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Your webpage in a nutshell as Google sees it

3/15/2022

When your business publishes a webpage, you want people to see it. If by art or luck, you got your webpage near the front page of a Google search, users still have to choose your page over all the others they find there. They will pick your page - or not - based on the title and the mini description underneath. These descriptions represent Google's best attempt to tell people what this page is about and how it can help them.

Where does Google get these descriptions

If your page came up because you paid for a google ad, you have more control of the resulting text. For organic ads, it's not entirely up to you. About 30% of the time, Google will use your "description" meta tag. Meta tags are HTML tags that don't show up on the screen, but are used in various ways. In many cases, Google will just use the content of this description tag to tell Googlers what this page is about. But not always.

Google rewrites descriptions more often than not. For example, I tried a search "lawn dandelion" and found a result from lawnstarter.com titled "The Top Benefits of Dandelions in Your Yard." Underneath was the description:

"Dandelions are very good for the beneficial insects and pollinators in your yard,” she said. “And they have tap roots that accumulate nutrients ..".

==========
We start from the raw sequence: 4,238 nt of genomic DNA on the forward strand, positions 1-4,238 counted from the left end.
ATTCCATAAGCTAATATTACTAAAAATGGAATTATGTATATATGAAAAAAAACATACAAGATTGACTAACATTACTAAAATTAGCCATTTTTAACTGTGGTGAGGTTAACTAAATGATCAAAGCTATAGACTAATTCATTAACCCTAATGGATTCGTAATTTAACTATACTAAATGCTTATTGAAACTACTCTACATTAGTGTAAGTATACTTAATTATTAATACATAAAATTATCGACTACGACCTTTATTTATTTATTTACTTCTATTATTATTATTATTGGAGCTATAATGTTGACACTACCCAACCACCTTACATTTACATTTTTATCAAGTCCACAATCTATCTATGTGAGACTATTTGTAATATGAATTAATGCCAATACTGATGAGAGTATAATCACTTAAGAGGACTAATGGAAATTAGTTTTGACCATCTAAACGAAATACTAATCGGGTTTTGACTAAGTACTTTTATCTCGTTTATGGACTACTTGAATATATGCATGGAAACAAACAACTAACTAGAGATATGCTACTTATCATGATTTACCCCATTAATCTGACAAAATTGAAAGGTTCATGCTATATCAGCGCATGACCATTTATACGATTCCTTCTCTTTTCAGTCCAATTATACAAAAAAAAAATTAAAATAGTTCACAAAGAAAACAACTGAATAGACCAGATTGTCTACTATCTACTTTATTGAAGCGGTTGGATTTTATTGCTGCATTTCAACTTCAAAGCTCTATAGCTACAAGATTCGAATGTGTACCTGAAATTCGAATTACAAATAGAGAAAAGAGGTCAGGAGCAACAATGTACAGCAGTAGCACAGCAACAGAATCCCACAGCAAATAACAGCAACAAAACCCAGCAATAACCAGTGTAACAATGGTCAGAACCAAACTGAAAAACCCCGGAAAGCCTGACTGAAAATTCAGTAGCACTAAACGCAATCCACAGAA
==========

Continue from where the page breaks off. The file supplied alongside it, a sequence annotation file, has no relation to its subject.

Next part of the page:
This hardly looks like what anyone would write in a meta tag. Especially since Google just picked up a quote out of context and even cut it off in the middle. The description that this webpage publisher wrote reads:

"The dandelion, that yellow flower that turns into a puffable white ball may be a weed to some, but there are many benefits of having them in your yard.."

Read More.

What is even more surprising is that Google will change the description depending on the search. For example, if you search "lawn dandelion roots" instead of "lawn dandelion", you get the description:

"Dandelion roots may be a real pain to remove from your lawn, but when you see how good they are for you, you just might want to keep them ..."

for the same exact webpage. In this case we see that Google tried to pick up the gist of what the Googler was looking for including information about "roots" and save him from loading a page of no use to him.

Always include title and description tags

Even if Google does not always use the meta tag description that you write for your webpage, it is still important to include it. Otherwise, you might find in Google search results just the top words Google encounters in your webpage, such as "home, contact us", and these will never persuade anyone to open your page.

One thing to note is that Google does not use your description meta tag to decide whether to show your link. However, it will use your title meta tag to rank your listing, making this tag especially important to include.

In the old days, people spent a lot of effort adding keyword tags. Since Google hasn't used these tags for a long time, adding these tags are now hardly worth the effort, although you might find a few minor search engines that take them into account.

Today Data and Web Services, Inc.

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